I have to say that the American Museum of Natural History (M.N.H.) doesn’t look like they show it in Night at the Museum. Well, there are amazing exhibits, img_1877and such. However, the T-Rex in the movie isn’t at the front door. Nope. He is on the 4th floor.

Honestly, I wish I had planned to spend the entire day (or had more time to) in the M.N.H. This is an amazing place. There is SO MUCH to see: Animals, Dinosaurs, People, Gems, Minerals, Space, Ocean, Plants, Insects, etc. You really could spend the entire day there and never see it all. There were quite a few children’s groups in the museum today. It made me wish that my son were with me. I know he would’ve loved the ocean, space, and gem/mineral exhibits. You really need to go with someone and take a leisurely walk through the place. It is like walking through an encyclopedia. There is so much information there that it just hurts your brain and eyes.

I started to get really tired (who would’ve thought after all that walking) around 3:30 so I headed for the subway. The attendant at the station told me to take the “B” train. After looking quickly in my guide book, I thought it would take me close to our hotel. Umm…no. I realized that I needed to jump off past my stop and walked the 1.5 miles back to our hotel.

I am now sitting in our hotel waiting for my husband to get ready so we can have dinner and walk around Times Square. I haven’t seen it at night before, and am looking forward to the brilliant light show. I’ll make sure to tell you all about it later. Until then……

Art Museums, Parks, & Getting Lost in a BIG City

July 7th, 2009

My plan for today was to visit the Metropolitan Museum of Art and the Guggenheim. I asked my husband to give me the directions to the subway station and tell me what trains I needed to take. How could I get turned around 3 times?! Well, I did. However, I finally made it to the Met around 9:30am.

00099My first impression of the Met is that it is gorgeous. Huge columns and steps tell right up front that this place means business. I used my New York Pass and got right in (adult admission is $20). I headed up the grand staircase to the Renaissance/European area. This is by far my favorite time in history for art. The voluptuous figures. The cheribs and depictions of Christ. The love and care each artist took to create the masterpieces. All of them spectacular in their own way. I found myself close to tears within the first 30 minutes of walking around. I was surrounded by such beauty. 0010300112

00109From this area I walked around through: drawings, the sculpture garden, Medieval, Egyptian, and finally to Modern Art. The first piece I saw in the Modern Art area was a HUGE aquarium with a dead great white shark in it. Yup, a shark. In a museum. In water. Dead. I would post the picture here, but I was not allowed to take one.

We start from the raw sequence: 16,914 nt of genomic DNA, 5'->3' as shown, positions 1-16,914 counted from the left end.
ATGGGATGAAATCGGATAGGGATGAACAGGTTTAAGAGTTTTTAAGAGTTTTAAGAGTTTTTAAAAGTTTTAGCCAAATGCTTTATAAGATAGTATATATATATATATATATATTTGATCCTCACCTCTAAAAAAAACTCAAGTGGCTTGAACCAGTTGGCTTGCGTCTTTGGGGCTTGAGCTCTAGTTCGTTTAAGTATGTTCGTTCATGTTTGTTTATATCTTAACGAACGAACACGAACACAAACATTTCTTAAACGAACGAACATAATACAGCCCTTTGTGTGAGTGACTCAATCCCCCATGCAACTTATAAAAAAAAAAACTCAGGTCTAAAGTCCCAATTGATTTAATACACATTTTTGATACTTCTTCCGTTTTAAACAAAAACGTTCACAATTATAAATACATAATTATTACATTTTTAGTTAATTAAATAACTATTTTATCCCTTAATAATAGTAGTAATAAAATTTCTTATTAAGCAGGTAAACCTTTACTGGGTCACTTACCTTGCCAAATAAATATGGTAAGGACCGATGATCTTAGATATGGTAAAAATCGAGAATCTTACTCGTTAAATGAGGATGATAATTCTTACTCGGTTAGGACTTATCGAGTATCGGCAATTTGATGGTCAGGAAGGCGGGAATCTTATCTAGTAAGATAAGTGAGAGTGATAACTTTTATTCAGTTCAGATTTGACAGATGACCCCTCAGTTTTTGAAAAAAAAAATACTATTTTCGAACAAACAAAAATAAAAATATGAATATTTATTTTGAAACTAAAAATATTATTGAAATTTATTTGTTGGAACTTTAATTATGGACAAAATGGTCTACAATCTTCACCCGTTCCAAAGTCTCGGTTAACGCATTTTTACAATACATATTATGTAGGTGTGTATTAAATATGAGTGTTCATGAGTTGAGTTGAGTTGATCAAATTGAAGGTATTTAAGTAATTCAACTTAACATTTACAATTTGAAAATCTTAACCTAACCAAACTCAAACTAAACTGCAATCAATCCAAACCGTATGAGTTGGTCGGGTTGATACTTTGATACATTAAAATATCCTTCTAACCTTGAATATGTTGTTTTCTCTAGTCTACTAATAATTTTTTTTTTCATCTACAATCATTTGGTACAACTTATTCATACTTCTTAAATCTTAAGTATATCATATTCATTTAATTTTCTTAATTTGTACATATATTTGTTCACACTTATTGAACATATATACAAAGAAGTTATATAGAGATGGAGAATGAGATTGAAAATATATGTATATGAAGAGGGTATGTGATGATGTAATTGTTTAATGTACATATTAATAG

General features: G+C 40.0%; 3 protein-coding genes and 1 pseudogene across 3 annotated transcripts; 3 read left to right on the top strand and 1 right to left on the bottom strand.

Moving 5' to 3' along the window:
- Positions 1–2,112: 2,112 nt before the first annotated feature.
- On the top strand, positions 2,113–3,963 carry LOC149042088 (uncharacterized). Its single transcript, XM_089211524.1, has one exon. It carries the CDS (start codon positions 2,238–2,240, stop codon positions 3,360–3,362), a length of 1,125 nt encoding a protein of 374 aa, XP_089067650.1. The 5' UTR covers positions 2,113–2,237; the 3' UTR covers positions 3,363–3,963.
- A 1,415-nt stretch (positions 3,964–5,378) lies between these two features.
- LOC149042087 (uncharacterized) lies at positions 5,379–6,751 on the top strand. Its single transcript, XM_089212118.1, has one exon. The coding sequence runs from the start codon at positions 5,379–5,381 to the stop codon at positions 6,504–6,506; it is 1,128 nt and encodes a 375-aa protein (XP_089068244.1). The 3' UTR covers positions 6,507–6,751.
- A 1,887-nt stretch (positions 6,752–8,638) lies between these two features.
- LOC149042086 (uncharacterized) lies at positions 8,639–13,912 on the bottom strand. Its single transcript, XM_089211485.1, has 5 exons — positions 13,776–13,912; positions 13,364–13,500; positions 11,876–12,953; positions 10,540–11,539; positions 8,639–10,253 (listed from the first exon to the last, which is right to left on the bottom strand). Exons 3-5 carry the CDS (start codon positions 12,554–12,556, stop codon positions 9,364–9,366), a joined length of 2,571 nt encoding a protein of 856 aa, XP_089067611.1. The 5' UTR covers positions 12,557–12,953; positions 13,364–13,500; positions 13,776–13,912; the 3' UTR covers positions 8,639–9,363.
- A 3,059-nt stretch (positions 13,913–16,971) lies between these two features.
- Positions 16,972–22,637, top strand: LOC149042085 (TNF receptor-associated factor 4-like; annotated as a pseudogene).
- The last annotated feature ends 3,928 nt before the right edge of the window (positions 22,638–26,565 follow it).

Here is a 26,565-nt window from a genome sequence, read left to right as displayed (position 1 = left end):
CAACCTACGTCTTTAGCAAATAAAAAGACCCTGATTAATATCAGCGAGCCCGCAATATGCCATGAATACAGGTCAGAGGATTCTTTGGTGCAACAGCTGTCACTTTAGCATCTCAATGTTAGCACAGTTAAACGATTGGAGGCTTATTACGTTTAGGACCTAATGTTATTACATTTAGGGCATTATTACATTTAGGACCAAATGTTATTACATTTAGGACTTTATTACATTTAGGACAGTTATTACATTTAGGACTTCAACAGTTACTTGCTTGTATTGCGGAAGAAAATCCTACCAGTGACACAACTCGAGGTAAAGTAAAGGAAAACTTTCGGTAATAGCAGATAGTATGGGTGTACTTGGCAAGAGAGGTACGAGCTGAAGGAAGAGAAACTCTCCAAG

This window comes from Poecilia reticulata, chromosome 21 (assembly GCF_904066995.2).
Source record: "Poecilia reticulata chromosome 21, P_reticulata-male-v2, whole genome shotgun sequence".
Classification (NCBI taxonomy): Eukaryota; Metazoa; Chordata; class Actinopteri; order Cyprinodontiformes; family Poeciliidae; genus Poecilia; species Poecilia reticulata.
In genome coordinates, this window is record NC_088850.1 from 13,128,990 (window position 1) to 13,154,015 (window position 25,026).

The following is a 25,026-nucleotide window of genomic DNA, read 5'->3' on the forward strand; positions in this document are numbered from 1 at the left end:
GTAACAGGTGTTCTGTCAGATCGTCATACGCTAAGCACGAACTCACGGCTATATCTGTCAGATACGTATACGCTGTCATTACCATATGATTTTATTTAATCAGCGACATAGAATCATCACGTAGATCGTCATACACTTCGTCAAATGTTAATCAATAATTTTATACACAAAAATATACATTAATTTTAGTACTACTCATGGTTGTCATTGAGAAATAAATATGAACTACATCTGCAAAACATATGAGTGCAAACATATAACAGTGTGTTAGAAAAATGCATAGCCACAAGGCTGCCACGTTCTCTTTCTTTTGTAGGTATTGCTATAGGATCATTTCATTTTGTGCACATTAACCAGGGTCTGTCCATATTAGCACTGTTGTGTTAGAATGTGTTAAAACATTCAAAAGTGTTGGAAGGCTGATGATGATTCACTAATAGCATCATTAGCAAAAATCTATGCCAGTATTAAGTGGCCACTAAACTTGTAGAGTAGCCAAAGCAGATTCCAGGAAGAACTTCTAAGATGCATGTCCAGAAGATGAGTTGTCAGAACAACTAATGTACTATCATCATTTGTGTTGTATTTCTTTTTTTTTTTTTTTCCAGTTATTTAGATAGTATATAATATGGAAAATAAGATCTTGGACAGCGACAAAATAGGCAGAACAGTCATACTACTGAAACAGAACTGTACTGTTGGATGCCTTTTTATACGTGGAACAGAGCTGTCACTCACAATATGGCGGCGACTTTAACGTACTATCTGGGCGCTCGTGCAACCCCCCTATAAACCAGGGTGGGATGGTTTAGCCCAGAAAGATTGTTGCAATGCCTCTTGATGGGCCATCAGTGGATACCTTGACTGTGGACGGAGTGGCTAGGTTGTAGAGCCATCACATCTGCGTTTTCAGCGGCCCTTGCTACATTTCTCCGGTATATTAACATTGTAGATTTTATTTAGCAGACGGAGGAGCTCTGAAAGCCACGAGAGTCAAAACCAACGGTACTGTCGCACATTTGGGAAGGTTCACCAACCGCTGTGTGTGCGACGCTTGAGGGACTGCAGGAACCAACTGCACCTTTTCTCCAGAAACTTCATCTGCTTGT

I have to say that most modern art does nothing for me. Although Jackson Pollack is famous for his art, I can’t say that I care for dribbling on a canvas. I just can’t. I also can’t see how a rainbow of single colors painted on canvas and put down a line is difficult to make. I just don’t. Throwing down some paint and calling it art is open to discussion. Call me old fashioned. I like to see an artist really think through and solve the problem before them (on canvas, paper, wood, etc.). Quite a bit of modern art just doesn’t seem to be trying. That’s just my opinion.

After the Met, I walked down to the Guggenheim. This is one of my favorite buildings. Frank Lloyd Wright had such vision. I have to say that I was a bit 00120disappointed by the Guggenheim though. I thought that I would see quite a bit of art diversity. I was mistaken. At least 3/5 of the museum was filled with Frank Lloyd Wright architectural drafts, models, etc. Not to say that I don’t think he was an AMAZING architect/artist/visionary. I was just a bit disappointed that there wasn’t more art from other artists.

The Guggenheim did have a Kandinsky exhibit as well as several pieces from Cezanne, Chagall, Degas, Manet, Renoir, and Picasso. Sadly, there were only 2-3 pieces from each artist. I did see one that I enjoyed called “The Football Players” by Rousseau.

The other downside to the Guggenheim is that they prohibit any photography. Not even with your flash turned off. That was disappointing. I would have liked to take a few photographs of my favorites.

As both the Met & Guggenheim hug Central Park, I headed up just two short paths to take a picture of the reservoir. I knew that if I went further into the park, I would become hopelessly lost. I headed right back to the subway station many blocks away.